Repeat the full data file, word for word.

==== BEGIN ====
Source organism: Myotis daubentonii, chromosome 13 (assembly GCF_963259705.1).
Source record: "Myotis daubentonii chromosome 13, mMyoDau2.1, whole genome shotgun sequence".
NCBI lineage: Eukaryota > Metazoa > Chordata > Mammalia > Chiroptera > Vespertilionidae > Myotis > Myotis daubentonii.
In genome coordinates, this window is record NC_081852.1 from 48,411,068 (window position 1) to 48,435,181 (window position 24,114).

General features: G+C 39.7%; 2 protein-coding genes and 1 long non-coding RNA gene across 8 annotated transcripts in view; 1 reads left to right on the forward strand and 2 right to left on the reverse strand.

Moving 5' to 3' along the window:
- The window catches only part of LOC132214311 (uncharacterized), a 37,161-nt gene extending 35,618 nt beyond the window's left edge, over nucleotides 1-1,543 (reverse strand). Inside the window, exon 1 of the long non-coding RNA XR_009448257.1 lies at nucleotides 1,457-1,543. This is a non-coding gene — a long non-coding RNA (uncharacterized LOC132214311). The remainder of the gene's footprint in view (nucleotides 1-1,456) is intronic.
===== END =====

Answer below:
Source organism: Myotis daubentonii, chromosome 13 (assembly GCF_963259705.1).
Source record: "Myotis daubentonii chromosome 13, mMyoDau2.1, whole genome shotgun sequence".
NCBI lineage: Eukaryota > Metazoa > Chordata > Mammalia > Chiroptera > Vespertilionidae > Myotis > Myotis daubentonii.
In genome coordinates, this window is record NC_081852.1 from 48,411,068 (window position 1) to 48,435,181 (window position 24,114).

General features: G+C 39.7%; 2 protein-coding genes and 1 long non-coding RNA gene across 8 annotated transcripts in view; 1 reads left to right on the forward strand and 2 right to left on the reverse strand.

Moving 5' to 3' along the window:
- The window catches only part of LOC132214311 (uncharacterized), a 37,161-nt gene extending 35,618 nt beyond the window's left edge, over nucleotides 1-1,543 (reverse strand). Inside the window, exon 1 of the long non-coding RNA XR_009448257.1 lies at nucleotides 1,457-1,543. This is a non-coding gene — a long non-coding RNA (uncharacterized LOC132214311). The remainder of the gene's footprint in view (nucleotides 1-1,456) is intronic.